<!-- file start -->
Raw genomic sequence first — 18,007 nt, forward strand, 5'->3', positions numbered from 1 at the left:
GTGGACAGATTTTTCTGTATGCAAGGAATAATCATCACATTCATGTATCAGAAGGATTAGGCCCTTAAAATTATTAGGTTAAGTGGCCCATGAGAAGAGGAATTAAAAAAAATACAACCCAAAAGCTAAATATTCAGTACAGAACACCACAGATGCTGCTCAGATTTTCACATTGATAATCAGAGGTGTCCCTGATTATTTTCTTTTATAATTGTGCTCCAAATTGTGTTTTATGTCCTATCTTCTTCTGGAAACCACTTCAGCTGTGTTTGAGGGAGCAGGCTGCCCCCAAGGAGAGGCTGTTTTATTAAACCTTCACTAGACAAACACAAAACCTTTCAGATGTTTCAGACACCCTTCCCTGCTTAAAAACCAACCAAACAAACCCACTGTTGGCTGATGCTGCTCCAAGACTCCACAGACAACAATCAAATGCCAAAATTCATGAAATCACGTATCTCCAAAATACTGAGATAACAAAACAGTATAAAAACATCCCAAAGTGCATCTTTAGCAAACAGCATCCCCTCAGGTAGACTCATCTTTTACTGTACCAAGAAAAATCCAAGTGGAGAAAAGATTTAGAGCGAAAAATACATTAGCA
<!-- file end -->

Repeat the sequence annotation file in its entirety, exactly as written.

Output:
Raw genomic sequence first — 18,007 nt, forward strand, 5'->3', positions numbered from 1 at the left:
GTGGACAGATTTTTCTGTATGCAAGGAATAATCATCACATTCATGTATCAGAAGGATTAGGCCCTTAAAATTATTAGGTTAAGTGGCCCATGAGAAGAGGAATTAAAAAAAATACAACCCAAAAGCTAAATATTCAGTACAGAACACCACAGATGCTGCTCAGATTTTCACATTGATAATCAGAGGTGTCCCTGATTATTTTCTTTTATAATTGTGCTCCAAATTGTGTTTTATGTCCTATCTTCTTCTGGAAACCACTTCAGCTGTGTTTGAGGGAGCAGGCTGCCCCCAAGGAGAGGCTGTTTTATTAAACCTTCACTAGACAAACACAAAACCTTTCAGATGTTTCAGACACCCTTCCCTGCTTAAAAACCAACCAAACAAACCCACTGTTGGCTGATGCTGCTCCAAGACTCCACAGACAACAATCAAATGCCAAAATTCATGAAATCACGTATCTCCAAAATACTGAGATAACAAAACAGTATAAAAACATCCCAAAGTGCATCTTTAGCAAACAGCATCCCCTCAGGTAGACTCATCTTTTACTGTACCAAGAAAAATCCAAGTGGAGAAAAGATTTAGAGCGAAAAATACATTAGCA